Towson native and racing executive JF Thormann saw two of his drivers finish in the Top 10 of the Baltimore Grand Prix's main race last year.
This year, Thormann — the executive vice president and chief operating officer of Andretti Autosport — will continue to help make winners of Andretti Autosport's drivers. But as an officer of a related company, Andretti Sports Marketing, he will also have a role in making the Labor Day racing festival a success overall.
Andretti Sports Marketing was hired by Race On LLC — a company headed by two local businessmen, financier J.P. Grant and contractor Greg O'Neill — to organize the second Grand Prix of Baltimore, after the operator of last year's race failed to pay its bills.
The Baltimore Sun recently talked with Thormann, 56, about the forthcoming event.
What does JF stand for?
That's not something I divulge too often, but it stands for Jean-Francois. My parents were French and they gave me a French name. Though everybody in school … knew me as John. I had aspirations of being a racer one day and I thought, "Well, if I go international, I'll race with my real name, with my birth name." I had "JF" on my helmet and they just started calling me JF.
How did you meet Michael Andretti, the principal of Andretti Autosport and Andretti Sports Marketing?
I was working at a racing school in the Poconos, the Bertil Roos School of Motor Racing. I had just graduated from Towson University. … My mom and dad weren't too high on me becoming a racer, so I had to go to the university first.
I thought it would be a good idea to have Michael [come to Bertil Roos]. That was in '79. [Michael] was the son of Mario, obviously, who was a world champion back in '78. I'd read somewhere that [Michael] wanted to get into motorsports and start racing, so I thought, "Let's get him to pick our school and use that as a marketing tool for years to come."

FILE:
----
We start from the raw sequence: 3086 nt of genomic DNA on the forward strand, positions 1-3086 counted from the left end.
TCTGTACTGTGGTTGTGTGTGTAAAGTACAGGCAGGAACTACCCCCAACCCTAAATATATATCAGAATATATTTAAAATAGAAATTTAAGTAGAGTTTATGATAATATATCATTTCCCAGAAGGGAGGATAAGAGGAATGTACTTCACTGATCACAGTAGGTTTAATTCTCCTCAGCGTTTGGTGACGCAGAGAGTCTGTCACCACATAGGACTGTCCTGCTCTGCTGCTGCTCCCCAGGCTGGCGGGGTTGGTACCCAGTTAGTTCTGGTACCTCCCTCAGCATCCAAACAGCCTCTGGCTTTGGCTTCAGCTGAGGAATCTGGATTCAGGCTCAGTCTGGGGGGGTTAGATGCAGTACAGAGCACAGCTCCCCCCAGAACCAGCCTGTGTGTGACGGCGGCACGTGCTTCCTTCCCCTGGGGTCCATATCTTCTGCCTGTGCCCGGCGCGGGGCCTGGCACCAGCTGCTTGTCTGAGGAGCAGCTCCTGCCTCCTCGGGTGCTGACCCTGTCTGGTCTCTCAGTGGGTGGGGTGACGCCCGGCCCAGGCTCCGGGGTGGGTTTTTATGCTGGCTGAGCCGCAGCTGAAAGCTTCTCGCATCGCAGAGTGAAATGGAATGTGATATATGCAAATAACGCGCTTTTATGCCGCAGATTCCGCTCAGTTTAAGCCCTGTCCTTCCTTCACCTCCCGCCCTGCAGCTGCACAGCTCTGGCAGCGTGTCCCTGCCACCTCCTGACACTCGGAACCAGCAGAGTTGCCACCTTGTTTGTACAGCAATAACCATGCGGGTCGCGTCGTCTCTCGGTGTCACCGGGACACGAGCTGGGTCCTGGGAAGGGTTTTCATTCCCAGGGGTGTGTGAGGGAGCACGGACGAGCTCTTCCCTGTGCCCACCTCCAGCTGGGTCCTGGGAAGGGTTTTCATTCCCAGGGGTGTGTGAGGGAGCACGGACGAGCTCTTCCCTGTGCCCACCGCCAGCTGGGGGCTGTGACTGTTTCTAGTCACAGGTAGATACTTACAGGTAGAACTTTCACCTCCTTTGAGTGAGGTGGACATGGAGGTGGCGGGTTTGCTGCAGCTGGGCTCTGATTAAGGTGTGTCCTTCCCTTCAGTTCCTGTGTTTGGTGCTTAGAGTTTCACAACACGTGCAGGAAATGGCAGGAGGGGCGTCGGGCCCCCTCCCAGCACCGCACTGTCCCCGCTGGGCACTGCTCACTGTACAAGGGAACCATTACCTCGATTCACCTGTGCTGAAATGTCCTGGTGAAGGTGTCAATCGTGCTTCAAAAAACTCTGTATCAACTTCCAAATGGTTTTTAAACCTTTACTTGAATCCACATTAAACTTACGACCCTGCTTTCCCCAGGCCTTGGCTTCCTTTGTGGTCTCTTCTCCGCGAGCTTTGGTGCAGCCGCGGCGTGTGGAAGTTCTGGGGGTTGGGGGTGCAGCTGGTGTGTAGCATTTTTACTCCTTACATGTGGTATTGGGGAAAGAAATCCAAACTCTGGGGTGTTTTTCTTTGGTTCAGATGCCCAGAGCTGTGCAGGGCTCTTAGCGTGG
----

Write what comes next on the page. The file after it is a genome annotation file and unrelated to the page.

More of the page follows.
And he did. I contacted the Andrettis — stood in an autograph line, actually — to talk to Mario about having Michael come to our race school. [Michael] was only, I think, 17 at the time. We became really close friends and then … we were [racing] teammates.
How did you get interested in racing growing up in the Baltimore area?
Since my father was a French professor at Goucher College, we were fortunate he had summers off and we would go to France every summer. At that time there were no speed limits in France and there was Formula One racing and Grand Prix [racing], and I had some uncles who drove fast cars.
I just got hooked there. It was just a passion. As long as I can remember, that's all I could think about — race cars, and then wanting to do it as a driver.
Do you hope that the Grand Prix of Baltimore increases interest in racing among Baltimore's young people?
That's one of the big things that I worry about in the new generation. They've been brought up on minivans and SUVs. Back in the day, my generation, you could go soup up a car [and] you could go race it a little bit. If you got caught, you got a ticket. Now you go to jail.
I can see from my nephews that came [last year] to the race in Baltimore — when they see these cars zipping around in the regular downtown setting, they get hooked. You can really see that they think it's neat. It's something that the sport is really working hard on, attracting the youth.
How is work divided on the Andretti Autosport team?